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PLoS Comput Biol. 2018 Mar 22;14(3):e1006041. doi: 10.1371/journal.pcbi.1006041. eCollection 2018 Mar.

Brain-state invariant thalamo-cortical coordination revealed by non-linear encoders.

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Montreal Neurological Institute, McGill University, 3801 University Street, Montreal, QC H3A 2B4, Canada.
École Normale Supérieure, 45 Rue d'Ulm, 75005 Paris, France.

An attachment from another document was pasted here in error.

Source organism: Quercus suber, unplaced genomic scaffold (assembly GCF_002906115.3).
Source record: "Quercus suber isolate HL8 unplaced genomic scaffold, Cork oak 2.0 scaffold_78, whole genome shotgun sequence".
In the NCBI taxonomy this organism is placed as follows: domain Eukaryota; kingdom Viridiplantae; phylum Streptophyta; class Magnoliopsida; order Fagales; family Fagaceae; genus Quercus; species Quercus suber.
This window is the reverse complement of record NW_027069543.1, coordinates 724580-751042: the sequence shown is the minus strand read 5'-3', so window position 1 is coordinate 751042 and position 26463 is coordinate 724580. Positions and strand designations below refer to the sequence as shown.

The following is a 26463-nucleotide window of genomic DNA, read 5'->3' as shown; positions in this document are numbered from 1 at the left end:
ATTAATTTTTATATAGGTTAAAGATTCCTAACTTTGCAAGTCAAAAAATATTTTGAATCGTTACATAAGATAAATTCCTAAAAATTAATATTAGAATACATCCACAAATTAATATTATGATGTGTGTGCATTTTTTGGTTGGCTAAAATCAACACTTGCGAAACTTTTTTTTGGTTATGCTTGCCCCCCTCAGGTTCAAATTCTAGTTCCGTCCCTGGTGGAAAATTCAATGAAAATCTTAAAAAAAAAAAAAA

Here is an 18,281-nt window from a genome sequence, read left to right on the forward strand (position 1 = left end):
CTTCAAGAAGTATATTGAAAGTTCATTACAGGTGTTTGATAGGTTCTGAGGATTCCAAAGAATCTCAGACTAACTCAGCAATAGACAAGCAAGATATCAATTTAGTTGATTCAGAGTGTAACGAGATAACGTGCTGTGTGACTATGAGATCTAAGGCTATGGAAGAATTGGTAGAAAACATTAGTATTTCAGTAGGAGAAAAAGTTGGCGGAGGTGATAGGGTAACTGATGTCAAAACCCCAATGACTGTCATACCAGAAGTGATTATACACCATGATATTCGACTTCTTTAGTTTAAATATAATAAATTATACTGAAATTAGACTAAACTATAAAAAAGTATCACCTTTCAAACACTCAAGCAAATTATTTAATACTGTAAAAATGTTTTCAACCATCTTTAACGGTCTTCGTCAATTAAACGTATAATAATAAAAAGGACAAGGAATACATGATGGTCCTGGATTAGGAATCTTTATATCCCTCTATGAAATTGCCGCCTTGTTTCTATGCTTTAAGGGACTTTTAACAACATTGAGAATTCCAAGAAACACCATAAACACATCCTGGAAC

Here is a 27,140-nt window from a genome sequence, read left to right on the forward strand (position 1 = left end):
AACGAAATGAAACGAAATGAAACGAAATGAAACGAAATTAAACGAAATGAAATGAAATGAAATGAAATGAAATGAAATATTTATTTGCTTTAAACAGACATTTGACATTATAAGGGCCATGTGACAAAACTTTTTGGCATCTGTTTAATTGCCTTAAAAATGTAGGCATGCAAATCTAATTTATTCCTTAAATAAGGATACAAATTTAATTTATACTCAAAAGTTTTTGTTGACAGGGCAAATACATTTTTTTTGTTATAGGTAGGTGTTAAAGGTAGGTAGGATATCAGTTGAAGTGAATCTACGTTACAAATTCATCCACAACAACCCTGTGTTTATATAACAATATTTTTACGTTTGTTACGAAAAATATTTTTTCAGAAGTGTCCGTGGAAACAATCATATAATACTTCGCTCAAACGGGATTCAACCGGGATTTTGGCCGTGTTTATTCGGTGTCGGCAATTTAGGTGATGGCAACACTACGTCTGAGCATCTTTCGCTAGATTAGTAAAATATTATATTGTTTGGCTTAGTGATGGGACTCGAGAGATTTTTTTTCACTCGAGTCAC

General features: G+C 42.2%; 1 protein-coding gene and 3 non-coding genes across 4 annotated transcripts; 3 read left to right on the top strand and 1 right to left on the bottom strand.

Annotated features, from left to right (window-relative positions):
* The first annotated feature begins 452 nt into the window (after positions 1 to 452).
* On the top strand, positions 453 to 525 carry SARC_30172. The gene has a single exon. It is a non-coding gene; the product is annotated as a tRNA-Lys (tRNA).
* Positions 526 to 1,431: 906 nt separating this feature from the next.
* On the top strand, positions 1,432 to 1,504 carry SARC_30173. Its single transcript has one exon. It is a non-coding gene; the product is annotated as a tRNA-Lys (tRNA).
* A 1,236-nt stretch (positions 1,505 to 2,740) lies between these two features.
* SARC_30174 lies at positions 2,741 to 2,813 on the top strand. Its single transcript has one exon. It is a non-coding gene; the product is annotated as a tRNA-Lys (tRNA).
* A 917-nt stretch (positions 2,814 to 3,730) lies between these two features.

Understanding how neurons cooperate to integrate sensory inputs and guide behavior is a fundamental problem in neuroscience. A large body of methods have been developed to study neuronal firing at the single cell and population levels, generally seeking interpretability as well as predictivity. However, these methods are usually confronted with the lack of ground-truth necessary to validate the approach. Here, using neuronal data from the head-direction (HD) system, we present evidence demonstrating how gradient boosted trees, a non-linear and supervised Machine Learning tool, can learn the relationship between behavioral parameters and neuronal responses with high accuracy by optimizing the information rate. Interestingly, and unlike other classes of Machine Learning methods, the intrinsic structure of the trees can be interpreted in relation to behavior (e.g. to recover the tuning curves) or to study how neurons cooperate with their peers in the network. We show how the method, unlike linear analysis, reveals that the coordination in thalamo-cortical circuits is qualitatively the same during wakefulness and sleep, indicating a brain-state independent feed-forward circuit. Machine Learning tools thus open new avenues for benchmarking model-based characterization of spike trains.

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